When it was time, we decided what to order. However, our server didn't tell us that the restaurant was out of many items. Six, to be exact. Both starters, the Vichyssoise, jamiacan barbeque, tandoor skewers, and the maple chocolate tart dessert. As we had been there for a good half hour, and she had been to our table like 10 times, it seems she would have mentioned that. Oops. So, it would have to be shots of creamy french lettuce & chervil soup, warm yukon gold potato pancakes, Nigerian akras, Bigfoot's raw living lasagna, and the imported spaghetti. Oh, and an order of 155-grain naan.

The soup shots came out quickly - cold, refreshing, and reminiscent of cucumber. It was what I would imagine a lettuce soup to taste, and it was delicious. I couldn't wait to try everything else.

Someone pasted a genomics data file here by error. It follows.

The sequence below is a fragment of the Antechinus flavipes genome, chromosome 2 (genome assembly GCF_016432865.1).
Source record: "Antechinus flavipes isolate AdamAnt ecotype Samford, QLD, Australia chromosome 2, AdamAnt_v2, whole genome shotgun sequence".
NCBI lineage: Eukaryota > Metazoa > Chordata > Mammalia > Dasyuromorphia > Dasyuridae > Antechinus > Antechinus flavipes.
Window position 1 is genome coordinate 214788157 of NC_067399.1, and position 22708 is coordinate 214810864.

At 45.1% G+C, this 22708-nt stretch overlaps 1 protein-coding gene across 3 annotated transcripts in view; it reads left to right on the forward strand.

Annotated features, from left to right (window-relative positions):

Well, we chatted, saw some friends, talked, and waited...and waited....and waited. It says front and center on the menu "This is REAL slow food. So be patient, it might take a while." Or something like that, anyway. Boy, they weren't kidding. I was getting pissed when it was approaching 7:00 and we had been there for an hour and a half, had ordered an hour before, and still not even the naan had come out. I wasn't getting pissed; I was pissed. In fact I said to my friend and bf, "This is ridiculous, I'm never coming here again." Of course, then someone came and told us they were having problems with the tandoori oven, so sorry for the wait. They were very apologetic and sent over a special Bob Marley shot: Black Boss porter, sarsaparilla, brown sugar and peanut butter - a surprisingly yummy combination. But, only the naan is cooked in the tandoori oven, so wouldn't they send out the rest of our food and tell us the naan would come later, or maybe wouldn't be available at all? Seems like that would have been a more customer-oriented thing to do.